WASHINGTON—The Department of Homeland Security (DHS) Science and Technology Directorate (S&T) Silicon Valley Innovation Program (SVIP), in partnership with the U.S. Coast Guard (USCG), is looking for start-ups to develop or adapt a language translator that functions in a maritime operational environment. A new Language Translator solicitation was posted today.
SVIP and USCG will host a Homeland Security Day on March 4, 2020, in Menlo Park, California from 9:00 a.m. to 12:30 p.m. PST to discuss the Language Translator solicitation and other current USCG operational needs. To register for the event, visit https://sri-csl.regfox.com/dhs-svip-homeland-security-day-uscg.
The USCG requires a language translator that can rapidly and effectively communicate in real time with non-English speakers and those who are unable to communicate verbally. In a variety of rescue and investigation missions, USCG boarding teams must be able to communicate with vessel occupants who may not speak English or, in many cases, speak multiple languages. Accurate and swift translation of orders and directions are critical to the safety and security of the boarding team and the vessel occupants. Off-line capability is necessary because many USCG interactions where translation devices are required are far out at sea, in extreme environmental conditions and in locations without cell service or internet connections.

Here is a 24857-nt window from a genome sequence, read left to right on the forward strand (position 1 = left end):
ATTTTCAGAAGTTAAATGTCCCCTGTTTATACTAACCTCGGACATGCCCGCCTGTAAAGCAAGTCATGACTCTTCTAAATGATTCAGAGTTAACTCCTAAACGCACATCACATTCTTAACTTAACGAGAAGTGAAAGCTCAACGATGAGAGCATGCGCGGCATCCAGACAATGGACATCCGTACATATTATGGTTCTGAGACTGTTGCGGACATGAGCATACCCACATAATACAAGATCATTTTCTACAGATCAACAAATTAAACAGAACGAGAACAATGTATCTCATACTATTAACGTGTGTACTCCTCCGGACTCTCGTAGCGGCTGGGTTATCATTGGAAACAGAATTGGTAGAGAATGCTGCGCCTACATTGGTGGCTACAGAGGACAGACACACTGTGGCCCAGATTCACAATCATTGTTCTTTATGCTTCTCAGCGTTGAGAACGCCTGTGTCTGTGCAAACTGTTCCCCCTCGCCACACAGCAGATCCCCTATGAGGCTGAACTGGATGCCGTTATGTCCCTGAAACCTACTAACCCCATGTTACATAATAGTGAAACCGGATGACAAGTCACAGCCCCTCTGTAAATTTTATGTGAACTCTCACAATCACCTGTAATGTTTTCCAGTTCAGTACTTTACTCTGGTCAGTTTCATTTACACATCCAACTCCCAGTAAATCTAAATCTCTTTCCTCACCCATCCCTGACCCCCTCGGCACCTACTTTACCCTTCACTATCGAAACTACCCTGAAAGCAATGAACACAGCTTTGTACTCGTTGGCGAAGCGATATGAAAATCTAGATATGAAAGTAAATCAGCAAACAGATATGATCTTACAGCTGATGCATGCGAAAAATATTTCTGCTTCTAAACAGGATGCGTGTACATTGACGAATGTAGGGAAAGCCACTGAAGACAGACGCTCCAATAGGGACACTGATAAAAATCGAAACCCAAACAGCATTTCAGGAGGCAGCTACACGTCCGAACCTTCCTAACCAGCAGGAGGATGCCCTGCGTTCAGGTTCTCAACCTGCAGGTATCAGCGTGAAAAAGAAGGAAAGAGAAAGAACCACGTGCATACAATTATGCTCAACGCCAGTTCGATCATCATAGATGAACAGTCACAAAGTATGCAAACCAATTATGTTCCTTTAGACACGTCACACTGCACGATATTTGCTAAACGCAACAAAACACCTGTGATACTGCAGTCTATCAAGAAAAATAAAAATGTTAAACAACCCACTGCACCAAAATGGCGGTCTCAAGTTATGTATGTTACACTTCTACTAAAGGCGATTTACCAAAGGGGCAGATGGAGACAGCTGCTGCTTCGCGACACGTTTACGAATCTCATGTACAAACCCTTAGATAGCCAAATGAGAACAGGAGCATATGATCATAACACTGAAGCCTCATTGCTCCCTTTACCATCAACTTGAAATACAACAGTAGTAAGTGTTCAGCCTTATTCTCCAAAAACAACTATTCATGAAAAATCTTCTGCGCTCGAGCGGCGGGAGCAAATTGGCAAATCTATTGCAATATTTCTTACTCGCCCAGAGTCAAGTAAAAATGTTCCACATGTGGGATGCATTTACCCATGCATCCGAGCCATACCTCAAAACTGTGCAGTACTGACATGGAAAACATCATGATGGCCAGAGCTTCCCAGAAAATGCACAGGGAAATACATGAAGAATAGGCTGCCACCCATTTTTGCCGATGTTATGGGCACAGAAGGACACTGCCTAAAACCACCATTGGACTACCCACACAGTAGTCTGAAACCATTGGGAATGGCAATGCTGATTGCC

“A language translation technology that is fast, accurate and easy to understand and operate would enhance USCG mission capabilities,” said Wendy Chaves, U.S. Coast Guard Chief of Research, Development, Test and Evaluation and Innovation. “Once deployed, this device would automatically identify numerous languages, translate and display conversations in real time so USCG staff and the public they serve can understand each other more quickly and accurately.”
“DHS is committed to using cutting-edge technologies and scientific talent in its quest to make America safer,” said Melissa Oh, SVIP Managing Director. “The USCG operates in extremely remote areas and under some of the most challenging environmental conditions, and this innovative technology would significantly improve USCG mission capabilities and public safety.”
On behalf of DHS Operational Components, SVIP invests in start-up companies with viable technologies suitable for rapid prototyping projects from across the nation and around the world to adapt, develop and harness cutting-edge capabilities that are commercially sustainable while simultaneously meeting the needs of DHS operational components and programs.
For more information on current and future SVIP solicitations, visit https://www.dhs.gov/science-and-technology/svip or contact firstname.lastname@example.org.